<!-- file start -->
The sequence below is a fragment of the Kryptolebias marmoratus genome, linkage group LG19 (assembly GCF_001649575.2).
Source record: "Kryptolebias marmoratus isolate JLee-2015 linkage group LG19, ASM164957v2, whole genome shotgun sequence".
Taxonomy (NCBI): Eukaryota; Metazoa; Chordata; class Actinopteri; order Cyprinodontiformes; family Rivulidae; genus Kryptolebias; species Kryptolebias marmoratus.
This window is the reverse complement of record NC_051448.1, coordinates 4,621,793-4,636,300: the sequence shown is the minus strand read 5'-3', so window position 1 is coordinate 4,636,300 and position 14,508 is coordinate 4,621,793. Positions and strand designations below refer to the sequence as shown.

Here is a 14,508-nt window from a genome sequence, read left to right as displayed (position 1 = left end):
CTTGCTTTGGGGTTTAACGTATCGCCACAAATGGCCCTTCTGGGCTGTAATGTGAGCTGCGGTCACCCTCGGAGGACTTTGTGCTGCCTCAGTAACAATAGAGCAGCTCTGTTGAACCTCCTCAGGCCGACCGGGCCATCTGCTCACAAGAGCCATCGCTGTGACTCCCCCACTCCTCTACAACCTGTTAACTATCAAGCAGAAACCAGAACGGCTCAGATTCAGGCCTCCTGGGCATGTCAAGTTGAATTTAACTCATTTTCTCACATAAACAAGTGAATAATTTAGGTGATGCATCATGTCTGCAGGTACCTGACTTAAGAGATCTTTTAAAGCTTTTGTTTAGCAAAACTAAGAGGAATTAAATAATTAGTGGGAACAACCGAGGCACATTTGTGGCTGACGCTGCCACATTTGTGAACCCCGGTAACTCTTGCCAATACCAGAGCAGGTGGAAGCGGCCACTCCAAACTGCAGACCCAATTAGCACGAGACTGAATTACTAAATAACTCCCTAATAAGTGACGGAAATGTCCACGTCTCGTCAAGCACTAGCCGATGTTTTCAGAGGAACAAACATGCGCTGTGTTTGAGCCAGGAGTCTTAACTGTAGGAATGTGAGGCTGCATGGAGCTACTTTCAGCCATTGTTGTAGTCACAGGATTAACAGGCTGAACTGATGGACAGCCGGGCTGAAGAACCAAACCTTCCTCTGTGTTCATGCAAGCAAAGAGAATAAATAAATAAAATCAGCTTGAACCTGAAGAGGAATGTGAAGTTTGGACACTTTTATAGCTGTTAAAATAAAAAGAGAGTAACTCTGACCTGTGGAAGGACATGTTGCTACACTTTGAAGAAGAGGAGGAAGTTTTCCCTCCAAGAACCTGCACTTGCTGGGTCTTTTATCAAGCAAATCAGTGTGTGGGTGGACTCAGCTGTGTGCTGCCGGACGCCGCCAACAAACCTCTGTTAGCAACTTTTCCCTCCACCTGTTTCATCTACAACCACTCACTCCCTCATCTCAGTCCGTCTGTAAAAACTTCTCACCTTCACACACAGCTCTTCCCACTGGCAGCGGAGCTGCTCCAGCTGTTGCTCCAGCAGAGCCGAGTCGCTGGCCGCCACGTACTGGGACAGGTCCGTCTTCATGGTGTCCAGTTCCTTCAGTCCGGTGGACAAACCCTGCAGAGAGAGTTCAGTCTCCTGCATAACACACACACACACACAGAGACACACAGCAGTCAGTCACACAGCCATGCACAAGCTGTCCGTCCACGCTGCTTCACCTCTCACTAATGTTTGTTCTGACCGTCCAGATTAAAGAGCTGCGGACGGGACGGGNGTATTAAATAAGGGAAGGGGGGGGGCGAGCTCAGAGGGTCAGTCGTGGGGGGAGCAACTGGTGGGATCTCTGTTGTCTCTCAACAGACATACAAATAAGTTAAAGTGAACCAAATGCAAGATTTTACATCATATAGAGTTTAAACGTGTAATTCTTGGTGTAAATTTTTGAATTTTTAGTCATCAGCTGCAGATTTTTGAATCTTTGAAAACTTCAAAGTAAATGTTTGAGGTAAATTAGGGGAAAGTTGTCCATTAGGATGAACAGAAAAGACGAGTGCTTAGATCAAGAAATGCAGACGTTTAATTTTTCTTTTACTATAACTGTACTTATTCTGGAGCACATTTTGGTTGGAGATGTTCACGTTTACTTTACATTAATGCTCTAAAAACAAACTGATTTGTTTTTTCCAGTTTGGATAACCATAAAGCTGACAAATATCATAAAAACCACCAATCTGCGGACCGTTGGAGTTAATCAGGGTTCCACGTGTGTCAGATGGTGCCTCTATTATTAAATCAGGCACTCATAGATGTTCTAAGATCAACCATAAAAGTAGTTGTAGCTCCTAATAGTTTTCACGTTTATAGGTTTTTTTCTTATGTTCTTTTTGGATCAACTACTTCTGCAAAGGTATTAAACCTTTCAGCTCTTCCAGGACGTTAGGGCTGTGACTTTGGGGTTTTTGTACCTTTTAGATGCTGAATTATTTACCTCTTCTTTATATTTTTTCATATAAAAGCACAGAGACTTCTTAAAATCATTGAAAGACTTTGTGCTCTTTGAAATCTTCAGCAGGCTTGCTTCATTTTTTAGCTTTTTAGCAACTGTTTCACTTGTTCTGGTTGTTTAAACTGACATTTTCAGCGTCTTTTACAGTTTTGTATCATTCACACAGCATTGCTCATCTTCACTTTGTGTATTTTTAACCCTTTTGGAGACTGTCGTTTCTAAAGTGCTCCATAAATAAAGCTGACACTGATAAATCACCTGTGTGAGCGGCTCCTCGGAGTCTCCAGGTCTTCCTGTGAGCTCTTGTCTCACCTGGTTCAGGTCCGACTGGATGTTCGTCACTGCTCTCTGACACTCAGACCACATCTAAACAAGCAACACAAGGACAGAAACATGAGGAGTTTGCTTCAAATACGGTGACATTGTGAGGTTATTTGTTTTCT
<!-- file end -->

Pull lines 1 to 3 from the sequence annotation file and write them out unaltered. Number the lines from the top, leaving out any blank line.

The sequence below is a fragment of the Kryptolebias marmoratus genome, linkage group LG19 (assembly GCF_001649575.2).
Source record: "Kryptolebias marmoratus isolate JLee-2015 linkage group LG19, ASM164957v2, whole genome shotgun sequence".
Taxonomy (NCBI): Eukaryota; Metazoa; Chordata; class Actinopteri; order Cyprinodontiformes; family Rivulidae; genus Kryptolebias; species Kryptolebias marmoratus.